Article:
A Promising Path

A recent graduate who served impoverished children in the U.S. returns to Uganda to help orphans and widows there.

For years, he walked to school without shoes. "I never dreamed I’d walk the streets of Camden,” says Peter Kitayimbwa, a Ugandan Compassion alumnus and recent graduate of Eastern University in Philadelphia.

For the past two years, Peter has served at-risk children in Camden, N.J., while earning his master’s degree in organizational leadership.

Peter was awarded a scholarship from UrbanPromise International, which brings young leaders to New Jersey to strengthen or start their own nonprofits in their home countries. UrbanPromise also serves as a beacon of hope and safety for kids in the community. Children attend after-school programming and outreach activities.

While Peter was earning his degree, he worked with elementary school children every day at one of UrbanPromise’s after-school programs. He helped with homework, played games with the children and taught Bible lessons. “Whether you live in the USA or Uganda,” he told the kids, “we were all created by the same God. Even when you’re going through something hard, God knows you.” Peter speaks from experience. He and the children of Camden have been through many hard times.

Even though the crime rate has improved in recent years, Camden is still one of the most dangerous cities in America, consistently ranking in the top five for most violent crimes. Dilapidated houses line the streets, and metal bars cover the windows. Drug dealers, prostitutes and addicts gather on the sides of the roads. “There’s deep poverty in Camden,” says Peter. “There’s a breakdown of the family. Fear and violence keep people in their houses because they don’t trust anyone. So they stay in their houses where there is TV, food and water — but they’re not safe.”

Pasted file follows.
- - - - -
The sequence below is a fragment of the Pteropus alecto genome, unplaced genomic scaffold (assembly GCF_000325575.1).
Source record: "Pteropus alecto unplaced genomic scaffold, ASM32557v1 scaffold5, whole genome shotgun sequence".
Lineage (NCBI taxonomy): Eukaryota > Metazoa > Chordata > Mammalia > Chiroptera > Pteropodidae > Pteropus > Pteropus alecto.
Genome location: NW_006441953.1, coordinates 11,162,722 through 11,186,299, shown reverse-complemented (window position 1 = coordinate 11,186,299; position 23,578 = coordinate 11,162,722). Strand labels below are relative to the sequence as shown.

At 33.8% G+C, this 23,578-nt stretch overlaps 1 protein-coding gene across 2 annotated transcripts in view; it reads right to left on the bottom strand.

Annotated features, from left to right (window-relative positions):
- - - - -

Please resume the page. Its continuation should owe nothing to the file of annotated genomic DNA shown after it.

Scenes from Camden: The New Jersey city is one of the most violent in the U.S., and nearly 40 percent of the residents live below the poverty line.

Peter’s journey growing up in rural Uganda was not secure either. His father was not a Christian and had seven wives. His mother was the seventh wife, and the other wives were jealous of the attention his mother received from his father.

When Peter’s father died, the other wives refused to support his mother. One wife stole almost all of his mother’s property, including the area where the family grew most of their food. Food became a constant challenge. Peter and his siblings could no longer attend school because his mother could not pay their school fees.

But there was hope for Peter. He became a Compassion-sponsored child and was able to finish his schooling. His family also benefited from his sponsorship.

“Our local church in partnership with Compassion addressed our needs, such as food for our family,” says Peter. “But the biggest change for me was the spiritual transformation. I knew God, but I didn’t know Jesus. Compassion introduced me to Jesus and the Bible.”